3. The electronic package of claim 2, wherein the transmitted light is detectable outside of the electronic package.
 
4. The electronic package of claim 3, wherein the transmitted light is configured as an identification signal that identifies one of the one or more integrated circuits.
 
5. The electronic package of claim 3, wherein the transmitted light is configured as a status signal that identifies one or more operational characteristics of the one or more integrated circuits.
 
6. The electronic package of claim 3, wherein the transmitted light is configured as a data signal.
 
7. The electronic package of claim 1, further comprising one or more light sensors (224) disposed within the electronic package and electrically coupled to at least one of the one or more integrated circuits, wherein the one or more light sensors are configured to detect light, wherein the light is transmitted to the one or more sensors via one of the one or more optical paths.
 
8. The electronic package of claim 7, wherein the transmitted light is emitted from an external light emitter, therein the transmitted light is configured as a data signal.
 
9. The electronic package of claim 8, further comprising one or more light sources (216) disposed within the electronic package and electrically coupled to at least one of the one or more integrated circuits, wherein the one or more light sources are configured to emit light, wherein the light is transmitted to a light detector as a data signal via the one of the one or more optical paths.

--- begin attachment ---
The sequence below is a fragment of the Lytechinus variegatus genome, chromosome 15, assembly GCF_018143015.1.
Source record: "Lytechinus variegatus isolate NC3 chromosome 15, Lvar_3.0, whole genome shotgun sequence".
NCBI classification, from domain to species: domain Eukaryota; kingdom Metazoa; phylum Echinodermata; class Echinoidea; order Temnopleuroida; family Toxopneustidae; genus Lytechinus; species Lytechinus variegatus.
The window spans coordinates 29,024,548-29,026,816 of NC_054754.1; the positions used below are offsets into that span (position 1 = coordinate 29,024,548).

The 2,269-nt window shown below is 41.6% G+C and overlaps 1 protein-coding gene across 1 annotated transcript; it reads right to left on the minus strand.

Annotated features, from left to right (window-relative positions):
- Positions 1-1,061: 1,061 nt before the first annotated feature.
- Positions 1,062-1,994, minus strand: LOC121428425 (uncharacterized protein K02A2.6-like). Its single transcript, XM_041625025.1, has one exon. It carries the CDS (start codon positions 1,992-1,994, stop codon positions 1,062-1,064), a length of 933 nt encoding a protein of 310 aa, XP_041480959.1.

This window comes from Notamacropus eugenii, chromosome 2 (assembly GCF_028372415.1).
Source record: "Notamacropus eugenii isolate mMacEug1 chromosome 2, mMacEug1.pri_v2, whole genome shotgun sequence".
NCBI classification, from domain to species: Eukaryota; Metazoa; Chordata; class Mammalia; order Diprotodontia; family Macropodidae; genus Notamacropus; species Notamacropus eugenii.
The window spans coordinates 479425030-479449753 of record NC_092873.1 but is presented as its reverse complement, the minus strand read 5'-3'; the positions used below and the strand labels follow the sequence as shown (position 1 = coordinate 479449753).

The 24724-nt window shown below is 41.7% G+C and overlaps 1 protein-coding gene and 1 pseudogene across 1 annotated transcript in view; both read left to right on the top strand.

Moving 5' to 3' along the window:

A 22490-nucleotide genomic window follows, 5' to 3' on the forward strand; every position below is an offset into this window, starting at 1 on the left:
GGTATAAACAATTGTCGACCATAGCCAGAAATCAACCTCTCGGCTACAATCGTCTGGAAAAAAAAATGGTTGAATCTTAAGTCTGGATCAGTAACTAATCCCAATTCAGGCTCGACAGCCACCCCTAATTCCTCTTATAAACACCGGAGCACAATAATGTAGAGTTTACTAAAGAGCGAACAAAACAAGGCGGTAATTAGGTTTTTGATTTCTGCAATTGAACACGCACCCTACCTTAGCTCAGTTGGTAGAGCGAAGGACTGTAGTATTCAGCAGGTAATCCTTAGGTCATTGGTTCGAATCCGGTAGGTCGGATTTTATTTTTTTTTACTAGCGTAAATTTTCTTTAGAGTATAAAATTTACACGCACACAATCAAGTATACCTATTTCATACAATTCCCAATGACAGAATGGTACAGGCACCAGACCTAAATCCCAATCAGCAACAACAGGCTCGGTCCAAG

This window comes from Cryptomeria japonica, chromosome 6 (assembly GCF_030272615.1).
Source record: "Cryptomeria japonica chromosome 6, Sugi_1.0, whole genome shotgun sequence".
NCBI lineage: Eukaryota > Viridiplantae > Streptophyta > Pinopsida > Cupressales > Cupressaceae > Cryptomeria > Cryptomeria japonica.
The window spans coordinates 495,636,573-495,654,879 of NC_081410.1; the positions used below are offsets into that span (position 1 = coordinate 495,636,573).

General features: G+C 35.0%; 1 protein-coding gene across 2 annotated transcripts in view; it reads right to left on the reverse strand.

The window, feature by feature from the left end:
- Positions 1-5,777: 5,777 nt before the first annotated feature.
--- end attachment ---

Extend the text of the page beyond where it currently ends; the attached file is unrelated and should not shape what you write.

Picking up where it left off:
10. The electronic package of claim 2, wherein the one or more transparent lid areas is configured to display an identification signal when light is emitted by the one or more light sources.
 
11. The electronic package of any preceding claim, wherein the one or more optical path (208) comprises light transmissible materials configured to modify one or more characteristics of light transmitting through the optical path, wherein a resultant modification of the one or more characteristics of light transmitting through the optical path is configured to uniquely identify the electronic package.
 
12. The electronic package of any preceding claim, wherein at least a portion of the thermal spreader comprises glass, quartz, sapphire, diamond, plastic, or silicone.
 
13. The electronic package of any preceding claim, wherein the one or more transparent spreader areas is optically coupled to at least one of a one or more light sources or a one or more light sensors via at least one of direct contact, an air gap, dispensed silicone, clear plastic, or a solid transparent material.